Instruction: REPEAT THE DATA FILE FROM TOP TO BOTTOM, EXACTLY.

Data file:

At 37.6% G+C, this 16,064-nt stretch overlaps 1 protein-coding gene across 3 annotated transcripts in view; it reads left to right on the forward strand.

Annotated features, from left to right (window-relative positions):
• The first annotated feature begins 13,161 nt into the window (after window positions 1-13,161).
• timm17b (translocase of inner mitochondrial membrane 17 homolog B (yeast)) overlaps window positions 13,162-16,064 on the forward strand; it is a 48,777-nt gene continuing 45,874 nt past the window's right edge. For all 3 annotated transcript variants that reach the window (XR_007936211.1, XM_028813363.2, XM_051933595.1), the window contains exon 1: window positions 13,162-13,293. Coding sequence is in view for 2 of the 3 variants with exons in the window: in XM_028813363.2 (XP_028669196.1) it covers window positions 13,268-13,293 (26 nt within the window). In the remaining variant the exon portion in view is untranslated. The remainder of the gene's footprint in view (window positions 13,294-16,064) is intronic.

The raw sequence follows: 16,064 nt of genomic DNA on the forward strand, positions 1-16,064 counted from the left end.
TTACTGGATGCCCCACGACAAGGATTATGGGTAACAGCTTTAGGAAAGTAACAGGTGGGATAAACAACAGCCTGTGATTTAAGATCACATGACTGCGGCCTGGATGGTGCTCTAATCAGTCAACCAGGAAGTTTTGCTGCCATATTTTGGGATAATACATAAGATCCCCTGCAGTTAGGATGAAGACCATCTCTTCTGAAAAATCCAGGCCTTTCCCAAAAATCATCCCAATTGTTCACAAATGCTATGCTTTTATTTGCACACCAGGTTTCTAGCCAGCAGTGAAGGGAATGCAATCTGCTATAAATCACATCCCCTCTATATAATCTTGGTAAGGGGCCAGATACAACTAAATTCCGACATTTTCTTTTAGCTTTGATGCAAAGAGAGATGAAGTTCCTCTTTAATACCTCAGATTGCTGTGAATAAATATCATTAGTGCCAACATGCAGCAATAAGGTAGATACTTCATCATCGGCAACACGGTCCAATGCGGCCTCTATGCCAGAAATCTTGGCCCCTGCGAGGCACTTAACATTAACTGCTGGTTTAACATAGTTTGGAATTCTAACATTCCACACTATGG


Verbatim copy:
At 37.6% G+C, this 16,064-nt stretch overlaps 1 protein-coding gene across 3 annotated transcripts in view; it reads left to right on the forward strand.

Annotated features, from left to right (window-relative positions):
• The first annotated feature begins 13,161 nt into the window (after window positions 1-13,161).
• timm17b (translocase of inner mitochondrial membrane 17 homolog B (yeast)) overlaps window positions 13,162-16,064 on the forward strand; it is a 48,777-nt gene continuing 45,874 nt past the window's right edge. For all 3 annotated transcript variants that reach the window (XR_007936211.1, XM_028813363.2, XM_051933595.1), the window contains exon 1: window positions 13,162-13,293. Coding sequence is in view for 2 of the 3 variants with exons in the window: in XM_028813363.2 (XP_028669196.1) it covers window positions 13,268-13,293 (26 nt within the window). In the remaining variant the exon portion in view is untranslated. The remainder of the gene's footprint in view (window positions 13,294-16,064) is intronic.

The raw sequence follows: 16,064 nt of genomic DNA on the forward strand, positions 1-16,064 counted from the left end.
TTACTGGATGCCCCACGACAAGGATTATGGGTAACAGCTTTAGGAAAGTAACAGGTGGGATAAACAACAGCCTGTGATTTAAGATCACATGACTGCGGCCTGGATGGTGCTCTAATCAGTCAACCAGGAAGTTTTGCTGCCATATTTTGGGATAATACATAAGATCCCCTGCAGTTAGGATGAAGACCATCTCTTCTGAAAAATCCAGGCCTTTCCCAAAAATCATCCCAATTGTTCACAAATGCTATGCTTTTATTTGCACACCAGGTTTCTAGCCAGCAGTGAAGGGAATGCAATCTGCTATAAATCACATCCCCTCTATATAATCTTGGTAAGGGGCCAGATACAACTAAATTCCGACATTTTCTTTTAGCTTTGATGCAAAGAGAGATGAAGTTCCTCTTTAATACCTCAGATTGCTGTGAATAAATATCATTAGTGCCAACATGCAGCAATAAGGTAGATACTTCATCATCGGCAACACGGTCCAATGCGGCCTCTATGCCAGAAATCTTGGCCCCTGCGAGGCACTTAACATTAACTGCTGGTTTAACATAGTTTGGAATTCTAACATTCCACACTATGG